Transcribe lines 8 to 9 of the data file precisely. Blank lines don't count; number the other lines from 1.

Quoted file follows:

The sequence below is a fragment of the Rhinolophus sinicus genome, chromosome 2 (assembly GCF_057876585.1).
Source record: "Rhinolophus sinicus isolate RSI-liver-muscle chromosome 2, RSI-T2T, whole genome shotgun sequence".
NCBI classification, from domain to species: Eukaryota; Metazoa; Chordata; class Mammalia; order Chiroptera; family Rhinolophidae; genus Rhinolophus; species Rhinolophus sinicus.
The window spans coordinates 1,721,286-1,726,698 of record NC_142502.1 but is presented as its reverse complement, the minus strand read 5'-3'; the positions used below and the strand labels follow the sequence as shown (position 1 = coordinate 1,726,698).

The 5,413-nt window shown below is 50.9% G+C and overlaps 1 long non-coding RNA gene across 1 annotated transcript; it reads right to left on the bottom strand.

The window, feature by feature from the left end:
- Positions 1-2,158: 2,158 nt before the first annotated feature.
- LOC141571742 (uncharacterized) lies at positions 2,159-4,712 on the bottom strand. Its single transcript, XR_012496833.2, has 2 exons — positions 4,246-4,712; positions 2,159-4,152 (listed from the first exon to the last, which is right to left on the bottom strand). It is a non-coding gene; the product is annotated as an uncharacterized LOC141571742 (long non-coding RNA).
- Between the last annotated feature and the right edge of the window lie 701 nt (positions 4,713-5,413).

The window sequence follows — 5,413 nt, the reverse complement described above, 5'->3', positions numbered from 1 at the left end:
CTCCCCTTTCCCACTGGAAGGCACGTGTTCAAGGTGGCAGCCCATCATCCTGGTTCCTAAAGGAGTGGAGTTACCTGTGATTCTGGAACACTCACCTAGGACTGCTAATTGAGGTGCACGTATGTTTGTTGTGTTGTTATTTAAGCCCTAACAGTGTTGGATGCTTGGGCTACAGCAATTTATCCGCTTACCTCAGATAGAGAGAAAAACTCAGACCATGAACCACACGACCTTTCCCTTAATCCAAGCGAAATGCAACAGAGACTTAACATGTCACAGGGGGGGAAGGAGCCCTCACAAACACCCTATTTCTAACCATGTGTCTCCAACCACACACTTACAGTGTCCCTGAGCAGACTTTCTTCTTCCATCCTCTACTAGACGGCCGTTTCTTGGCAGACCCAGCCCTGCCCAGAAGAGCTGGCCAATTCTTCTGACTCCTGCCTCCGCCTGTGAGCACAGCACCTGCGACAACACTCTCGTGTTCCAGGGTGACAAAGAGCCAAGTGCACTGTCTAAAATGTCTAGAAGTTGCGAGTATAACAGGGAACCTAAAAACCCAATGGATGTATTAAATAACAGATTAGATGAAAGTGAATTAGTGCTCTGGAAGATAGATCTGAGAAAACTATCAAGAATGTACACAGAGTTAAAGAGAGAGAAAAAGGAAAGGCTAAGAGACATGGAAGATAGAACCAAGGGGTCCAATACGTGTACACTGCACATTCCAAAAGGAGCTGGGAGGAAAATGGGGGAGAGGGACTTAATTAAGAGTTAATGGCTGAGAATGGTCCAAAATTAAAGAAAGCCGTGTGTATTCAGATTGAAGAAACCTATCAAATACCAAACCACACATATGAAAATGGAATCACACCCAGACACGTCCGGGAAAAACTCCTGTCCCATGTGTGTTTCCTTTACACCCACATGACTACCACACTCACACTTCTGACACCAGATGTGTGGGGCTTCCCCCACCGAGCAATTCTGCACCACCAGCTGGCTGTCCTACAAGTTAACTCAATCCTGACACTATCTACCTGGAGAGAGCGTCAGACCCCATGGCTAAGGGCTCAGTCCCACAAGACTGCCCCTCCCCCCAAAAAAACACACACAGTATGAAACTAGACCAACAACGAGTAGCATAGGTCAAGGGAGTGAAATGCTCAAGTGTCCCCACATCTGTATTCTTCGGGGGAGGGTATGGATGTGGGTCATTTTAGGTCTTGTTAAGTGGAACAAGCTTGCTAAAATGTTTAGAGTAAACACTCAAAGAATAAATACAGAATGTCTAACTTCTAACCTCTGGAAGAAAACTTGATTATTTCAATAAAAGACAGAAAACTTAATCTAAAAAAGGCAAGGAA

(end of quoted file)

- LOC141571742 (uncharacterized) lies at positions 2,159-4,712 on the bottom strand. Its single transcript, XR_012496833.2, has 2 exons — positions 4,246-4,712; positions 2,159-4,152 (listed from the first exon to the last, which is right to left on the bottom strand). It is a non-coding gene; the product is annotated as an uncharacterized LOC141571742 (long non-coding RNA).
- Between the last annotated feature and the right edge of the window lie 701 nt (positions 4,713-5,413).